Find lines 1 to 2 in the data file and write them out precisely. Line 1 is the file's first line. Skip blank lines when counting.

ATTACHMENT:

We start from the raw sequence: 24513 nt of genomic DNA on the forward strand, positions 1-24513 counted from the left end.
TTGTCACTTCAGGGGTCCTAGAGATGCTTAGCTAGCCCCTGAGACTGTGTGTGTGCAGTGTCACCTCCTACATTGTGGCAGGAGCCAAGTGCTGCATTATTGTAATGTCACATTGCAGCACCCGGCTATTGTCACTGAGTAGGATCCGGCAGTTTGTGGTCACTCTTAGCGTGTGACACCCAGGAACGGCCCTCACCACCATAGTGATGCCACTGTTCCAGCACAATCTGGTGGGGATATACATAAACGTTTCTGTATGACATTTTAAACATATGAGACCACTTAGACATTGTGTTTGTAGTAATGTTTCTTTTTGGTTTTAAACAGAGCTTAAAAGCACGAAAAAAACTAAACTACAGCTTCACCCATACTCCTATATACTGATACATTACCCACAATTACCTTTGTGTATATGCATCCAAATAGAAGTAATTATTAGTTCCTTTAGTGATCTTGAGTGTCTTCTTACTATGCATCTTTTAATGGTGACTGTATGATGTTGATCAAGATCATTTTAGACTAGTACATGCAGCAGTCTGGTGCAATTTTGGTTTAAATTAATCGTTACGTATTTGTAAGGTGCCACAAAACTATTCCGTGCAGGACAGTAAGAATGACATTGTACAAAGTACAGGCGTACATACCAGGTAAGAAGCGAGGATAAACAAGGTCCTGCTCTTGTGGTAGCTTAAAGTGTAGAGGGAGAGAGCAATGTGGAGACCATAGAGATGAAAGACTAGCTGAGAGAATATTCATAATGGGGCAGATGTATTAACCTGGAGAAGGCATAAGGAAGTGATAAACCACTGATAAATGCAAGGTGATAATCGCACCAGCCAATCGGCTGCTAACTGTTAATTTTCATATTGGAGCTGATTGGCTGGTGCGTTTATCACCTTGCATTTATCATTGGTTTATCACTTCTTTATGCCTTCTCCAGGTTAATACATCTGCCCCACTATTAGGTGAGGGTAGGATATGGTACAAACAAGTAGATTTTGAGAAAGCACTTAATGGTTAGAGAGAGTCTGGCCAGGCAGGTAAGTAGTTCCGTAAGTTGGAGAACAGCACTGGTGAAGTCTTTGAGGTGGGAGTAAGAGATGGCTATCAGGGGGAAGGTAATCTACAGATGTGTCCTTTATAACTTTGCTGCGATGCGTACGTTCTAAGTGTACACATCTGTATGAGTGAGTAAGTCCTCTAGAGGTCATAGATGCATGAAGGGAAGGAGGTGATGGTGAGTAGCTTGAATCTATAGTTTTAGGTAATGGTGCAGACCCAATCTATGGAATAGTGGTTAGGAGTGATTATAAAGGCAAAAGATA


We start from the raw sequence: 24513 nt of genomic DNA on the forward strand, positions 1-24513 counted from the left end.
TTGTCACTTCAGGGGTCCTAGAGATGCTTAGCTAGCCCCTGAGACTGTGTGTGTGCAGTGTCACCTCCTACATTGTGGCAGGAGCCAAGTGCTGCATTATTGTAATGTCACATTGCAGCACCCGGCTATTGTCACTGAGTAGGATCCGGCAGTTTGTGGTCACTCTTAGCGTGTGACACCCAGGAACGGCCCTCACCACCATAGTGATGCCACTGTTCCAGCACAATCTGGTGGGGATATACATAAACGTTTCTGTATGACATTTTAAACATATGAGACCACTTAGACATTGTGTTTGTAGTAATGTTTCTTTTTGGTTTTAAACAGAGCTTAAAAGCACGAAAAAAACTAAACTACAGCTTCACCCATACTCCTATATACTGATACATTACCCACAATTACCTTTGTGTATATGCATCCAAATAGAAGTAATTATTAGTTCCTTTAGTGATCTTGAGTGTCTTCTTACTATGCATCTTTTAATGGTGACTGTATGATGTTGATCAAGATCATTTTAGACTAGTACATGCAGCAGTCTGGTGCAATTTTGGTTTAAATTAATCGTTACGTATTTGTAAGGTGCCACAAAACTATTCCGTGCAGGACAGTAAGAATGACATTGTACAAAGTACAGGCGTACATACCAGGTAAGAAGCGAGGATAAACAAGGTCCTGCTCTTGTGGTAGCTTAAAGTGTAGAGGGAGAGAGCAATGTGGAGACCATAGAGATGAAAGACTAGCTGAGAGAATATTCATAATGGGGCAGATGTATTAACCTGGAGAAGGCATAAGGAAGTGATAAACCACTGATAAATGCAAGGTGATAATCGCACCAGCCAATCGGCTGCTAACTGTTAATTTTCATATTGGAGCTGATTGGCTGGTGCGTTTATCACCTTGCATTTATCATTGGTTTATCACTTCTTTATGCCTTCTCCAGGTTAATACATCTGCCCCACTATTAGGTGAGGGTAGGATATGGTACAAACAAGTAGATTTTGAGAAAGCACTTAATGGTTAGAGAGAGTCTGGCCAGGCAGGTAAGTAGTTCCGTAAGTTGGAGAACAGCACTGGTGAAGTCTTTGAGGTGGGAGTAAGAGATGGCTATCAGGGGGAAGGTAATCTACAGATGTGTCCTTTATAACTTTGCTGCGATGCGTACGTTCTAAGTGTACACATCTGTATGAGTGAGTAAGTCCTCTAGAGGTCATAGATGCATGAAGGGAAGGAGGTGATGGTGAGTAGCTTGAATCTATAGTTTTAGGTAATGGTGCAGACCCAATCTATGGAATAGTGGTTAGGAGTGATTATAAAGGCAAAAGATA